Excess mortality rates early in pandemic highest among Blacks, study finds
Excess mortality rates during the early days of the pandemic varied a lot depending on race, ethnicity and geography, researchers report.
Unusually high numbers of racial minorities and people of Hispanic origin nationwide died of all causes in the early days of the pandemic, according to a new study.
After adjusting for age, sex and state of residence, researchers found that an additional 6.8 per 10,000 Black people died of all causes last April, compared with the average number who died since 2011 in April. For Hispanics, that figure was 4.3; for Asians, 2.7; and for whites, 1.5.
Excess mortality rates were greater in some areas than others.
“The overall rates of excess mortality and differences by race and ethnicity in New York and New Jersey are absolutely staggering,” said Maria Polyakova, PhD, assistant professor of medicine at Stanford Health Policy and a co-author of the study, which was published online Feb. 1 in Health Affairs.
In New York and New Jersey, the study estimates that 30 additional Black people per 10,000 died last April compared with the 10-year average for that month. Hispanic people in the two states fared only slightly better, with an estimated 27.2 more deaths per 10,000 in New York and 20.5 more per 10,000 in New Jersey. By contrast, the estimated rates of white excess mortality were much lower: 7.1 per 10,000 in New York and 8.6 per 10,000 in New Jersey.
The study is the first to use data from the Social Security Administration and Census Bureau for the entire U.S. population. The April 2020 database comprised information on 241.5 million people nationwide ages 11 to 99 and registered 276,000 deaths of all causes.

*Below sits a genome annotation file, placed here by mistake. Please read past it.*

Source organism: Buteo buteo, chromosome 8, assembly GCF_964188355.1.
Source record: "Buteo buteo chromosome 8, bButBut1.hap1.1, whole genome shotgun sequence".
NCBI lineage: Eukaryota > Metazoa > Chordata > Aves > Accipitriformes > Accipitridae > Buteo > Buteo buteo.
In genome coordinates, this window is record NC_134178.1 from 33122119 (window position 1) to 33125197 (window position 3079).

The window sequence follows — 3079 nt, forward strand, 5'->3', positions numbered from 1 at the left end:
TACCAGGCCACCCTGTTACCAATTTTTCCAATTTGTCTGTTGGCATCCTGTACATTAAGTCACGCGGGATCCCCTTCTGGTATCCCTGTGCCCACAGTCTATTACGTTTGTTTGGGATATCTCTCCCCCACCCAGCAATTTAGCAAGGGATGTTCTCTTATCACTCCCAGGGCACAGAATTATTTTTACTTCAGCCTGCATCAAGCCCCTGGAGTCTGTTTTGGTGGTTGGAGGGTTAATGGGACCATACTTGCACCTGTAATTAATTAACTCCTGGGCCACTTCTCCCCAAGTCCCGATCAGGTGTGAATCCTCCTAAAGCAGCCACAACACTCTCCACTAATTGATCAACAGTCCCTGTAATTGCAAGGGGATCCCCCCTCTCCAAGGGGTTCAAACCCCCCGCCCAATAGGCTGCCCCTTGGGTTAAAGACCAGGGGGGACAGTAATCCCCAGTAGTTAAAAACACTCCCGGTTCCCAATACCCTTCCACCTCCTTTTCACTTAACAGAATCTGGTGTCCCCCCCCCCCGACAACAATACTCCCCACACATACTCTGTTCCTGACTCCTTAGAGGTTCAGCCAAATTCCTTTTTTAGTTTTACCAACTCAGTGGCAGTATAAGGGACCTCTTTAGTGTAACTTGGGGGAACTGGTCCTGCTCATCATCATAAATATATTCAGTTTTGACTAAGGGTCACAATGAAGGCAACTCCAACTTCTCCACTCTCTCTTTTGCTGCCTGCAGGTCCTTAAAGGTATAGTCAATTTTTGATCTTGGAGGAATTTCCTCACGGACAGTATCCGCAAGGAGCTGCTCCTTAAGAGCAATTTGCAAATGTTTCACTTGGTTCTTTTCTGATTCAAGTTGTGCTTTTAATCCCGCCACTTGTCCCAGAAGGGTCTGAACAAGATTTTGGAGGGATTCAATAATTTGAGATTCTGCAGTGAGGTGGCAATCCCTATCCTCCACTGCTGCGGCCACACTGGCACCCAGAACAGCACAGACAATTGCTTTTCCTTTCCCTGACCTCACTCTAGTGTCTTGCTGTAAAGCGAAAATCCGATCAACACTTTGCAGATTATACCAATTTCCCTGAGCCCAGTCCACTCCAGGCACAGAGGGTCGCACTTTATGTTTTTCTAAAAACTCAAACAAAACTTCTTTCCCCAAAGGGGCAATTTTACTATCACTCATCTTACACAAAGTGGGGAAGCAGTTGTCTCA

Polyakova, an economist who is also a faculty fellow at the Stanford Institute for Economic Policy Research, said the study has several policy-relevant takeaways:
· Excess mortality associated with the pandemic is higher in the nonwhite population in general, so health officials may want to take these differences into account when planning vaccine distribution.
· Excess mortality in minority populations was found in some states even before there was a spike in COVID-19 infections. This could imply that the indirect effects of the pandemic on mortality were important.
· Several hypotheses about the underlying causes of racial and ethnic disparities in the mortality impact of the virus have to do with occupations, education, residential density, food availability, pollution, access to health care and comorbidities. Understanding which one played the key role could help inform policymaking.
· Public health officials need to better understand why the impact of the pandemic varied by geography, as that may shed light on the drivers of health disparities.
The researchers found that nationwide averages mask the substantial geographic variations in excess mortality in April 2020. In Wisconsin, for example, they estimate statistically insignificant white excess mortality — 0.27 per 10,000 — but significant Black excess mortality — 4.6 per 10,000 — and Hispanic excess mortality of 1.4 per 10,000.
“Further work understanding the causes of geographic variation in racial and ethnic disparities — the relevant roles of social and environmental factors relative to comorbidities and of the direct and indirect health effects of the pandemic — is crucial for effective policymaking,” the authors wrote.
Polyakova is now working on a study of the specific economic factors that may have played a role in these mortality disparities. She said mortality spikes among people of color could have been driven by economic distress and higher economic vulnerability, leading to more rapid loss in access to health care, in addition to the direct effects of COVID-19 infections.
Other co-authors of the study are U.S. Census Bureau research economists Victoria Udalova, PhD, Katie Genadek, PhD, and Keith Finlay, PhD; Amy Finkelstein, PhD, professor of economics at MIT; and Geoffrey Kocks, a graduate student in economics at MIT.
Funding for the work was provided by the National Institute on Aging (grant R01-AG032449) and the National Institute for Health Care Management.
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